Sunday, October 15, 2006

James Ensor


"Death Chasing a Flock of Mortals"
etching and drypoint
1896

James Ensor (1860-1949) Lifetime achivement of 133 etchings.

There was an interesting article in recent Art on Paper magazine about Tom Firmans 200 piece collection of Ensor prints. Tom first saw Ensors famous painting "Christ's entry into Brussels in 1889 and became thoroughly impressed by the artist. Later in New York he bought his first prints, by Gabor Peterdi who taught at Yale and was the author of "Great Prints of the World" Through Peterdi , Firman learned that prints provide an economical means to collect the work of as many of the worlds greatest artists. At first Firman was attracted to the fantasical qualities of Ensors etchings, but later began to appreciate Ensors keen sense of draftsmanship. His favorite print is a hand colored version of "Skeletons Trying to Warm Themselves". Ensor used this print to wrap the etching plate when it was not in use. Firman owns five etchings from Ensor's 1904 album "The Seven Deadly Sins". I remember that "Whipping Boy" did the seven deadly sins series as an undergrad.


Depraivity and corruption are timeless and for Ensor, humor provided the best means to face the dark side of human condition. It was this intensely pessimistic if ultimately realistic world view, expressed in a series of astonishing paintings and etchings, which made Ensor a pariah during his productive years as an artist, rejected not only by the right-thinking Flemish burghers of his native Belgium, but also by the members of Les Vingt, the avant garde group of painters of which he, himself, was founder and leading light.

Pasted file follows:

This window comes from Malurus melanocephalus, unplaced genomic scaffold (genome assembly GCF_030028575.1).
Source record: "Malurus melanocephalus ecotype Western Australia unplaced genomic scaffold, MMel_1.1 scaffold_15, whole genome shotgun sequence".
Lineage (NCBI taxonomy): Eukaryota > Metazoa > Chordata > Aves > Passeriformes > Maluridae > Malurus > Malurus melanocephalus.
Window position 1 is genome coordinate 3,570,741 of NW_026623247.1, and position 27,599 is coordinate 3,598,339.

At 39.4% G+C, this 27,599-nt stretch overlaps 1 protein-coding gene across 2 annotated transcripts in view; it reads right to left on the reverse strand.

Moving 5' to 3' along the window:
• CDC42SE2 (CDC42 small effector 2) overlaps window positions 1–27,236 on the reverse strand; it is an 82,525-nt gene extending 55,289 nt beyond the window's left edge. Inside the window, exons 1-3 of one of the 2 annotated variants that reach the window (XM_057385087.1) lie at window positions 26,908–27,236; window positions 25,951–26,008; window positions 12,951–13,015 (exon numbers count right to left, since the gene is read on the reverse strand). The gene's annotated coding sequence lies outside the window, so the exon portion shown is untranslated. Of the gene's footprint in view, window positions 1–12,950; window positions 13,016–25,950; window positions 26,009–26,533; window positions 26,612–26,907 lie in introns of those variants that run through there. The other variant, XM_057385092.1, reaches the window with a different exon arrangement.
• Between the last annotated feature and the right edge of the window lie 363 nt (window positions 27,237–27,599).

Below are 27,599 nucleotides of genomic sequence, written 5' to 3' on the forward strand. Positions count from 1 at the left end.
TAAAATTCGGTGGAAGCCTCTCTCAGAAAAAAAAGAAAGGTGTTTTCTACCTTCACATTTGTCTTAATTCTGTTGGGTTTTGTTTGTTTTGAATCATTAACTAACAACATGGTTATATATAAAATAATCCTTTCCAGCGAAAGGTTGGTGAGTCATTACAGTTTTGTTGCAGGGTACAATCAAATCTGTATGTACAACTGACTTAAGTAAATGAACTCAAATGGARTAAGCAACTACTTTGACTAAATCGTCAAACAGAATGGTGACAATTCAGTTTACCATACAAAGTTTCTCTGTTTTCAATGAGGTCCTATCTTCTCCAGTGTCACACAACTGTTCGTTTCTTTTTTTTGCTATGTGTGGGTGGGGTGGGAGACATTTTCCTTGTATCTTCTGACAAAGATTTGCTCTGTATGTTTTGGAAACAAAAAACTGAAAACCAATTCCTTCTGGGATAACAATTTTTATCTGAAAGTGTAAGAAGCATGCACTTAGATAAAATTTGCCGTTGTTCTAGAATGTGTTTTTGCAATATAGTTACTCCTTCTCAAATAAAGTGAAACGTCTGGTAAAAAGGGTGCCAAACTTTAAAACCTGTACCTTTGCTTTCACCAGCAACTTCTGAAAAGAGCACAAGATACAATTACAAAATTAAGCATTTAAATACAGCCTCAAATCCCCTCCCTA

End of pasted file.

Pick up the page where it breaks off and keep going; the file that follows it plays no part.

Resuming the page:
3 comments:

A said...

dig him up and shake his hand
appreciate the man

S said...

Before there were junk stores
Before there was junk
He lived with his mother and the torments of Christ
The world was transformed
A crowd gathered round
Pressed against his window so they could be the first

To meet James Ensor
Belgium's famous painter
Raise a glass and sit and stare
Understand the man

He lost all his friends
He didn't need his friends
He lived with his mother and repeated himself
The world has forgotten
The world moved along
The crowd at his window went back to their homes

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